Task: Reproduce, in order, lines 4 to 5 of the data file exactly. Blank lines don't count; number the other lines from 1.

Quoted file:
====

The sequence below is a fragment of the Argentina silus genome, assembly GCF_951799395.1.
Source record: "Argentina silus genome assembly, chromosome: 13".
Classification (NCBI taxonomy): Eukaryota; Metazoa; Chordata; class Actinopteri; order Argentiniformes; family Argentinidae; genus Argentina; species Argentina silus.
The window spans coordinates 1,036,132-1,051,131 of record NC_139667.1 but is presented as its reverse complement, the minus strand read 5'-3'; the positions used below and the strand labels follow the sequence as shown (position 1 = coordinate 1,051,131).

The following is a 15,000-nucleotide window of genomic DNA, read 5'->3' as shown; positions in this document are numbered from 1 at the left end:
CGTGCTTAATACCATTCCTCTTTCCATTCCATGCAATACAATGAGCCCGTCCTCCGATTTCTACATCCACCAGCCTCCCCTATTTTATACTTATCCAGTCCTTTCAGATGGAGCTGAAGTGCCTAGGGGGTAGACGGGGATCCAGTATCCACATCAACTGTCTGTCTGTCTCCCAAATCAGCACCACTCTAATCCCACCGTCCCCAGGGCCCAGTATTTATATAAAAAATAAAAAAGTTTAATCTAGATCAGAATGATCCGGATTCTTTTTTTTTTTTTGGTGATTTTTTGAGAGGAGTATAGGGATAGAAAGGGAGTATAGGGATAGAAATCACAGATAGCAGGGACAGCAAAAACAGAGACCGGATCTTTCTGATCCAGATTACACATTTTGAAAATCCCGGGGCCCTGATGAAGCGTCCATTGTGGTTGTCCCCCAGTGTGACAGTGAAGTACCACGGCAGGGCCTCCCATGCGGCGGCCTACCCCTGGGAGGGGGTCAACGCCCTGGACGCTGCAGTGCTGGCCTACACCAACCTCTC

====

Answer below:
The window spans coordinates 1,036,132-1,051,131 of record NC_139667.1 but is presented as its reverse complement, the minus strand read 5'-3'; the positions used below and the strand labels follow the sequence as shown (position 1 = coordinate 1,051,131).

The following is a 15,000-nucleotide window of genomic DNA, read 5'->3' as shown; positions in this document are numbered from 1 at the left end: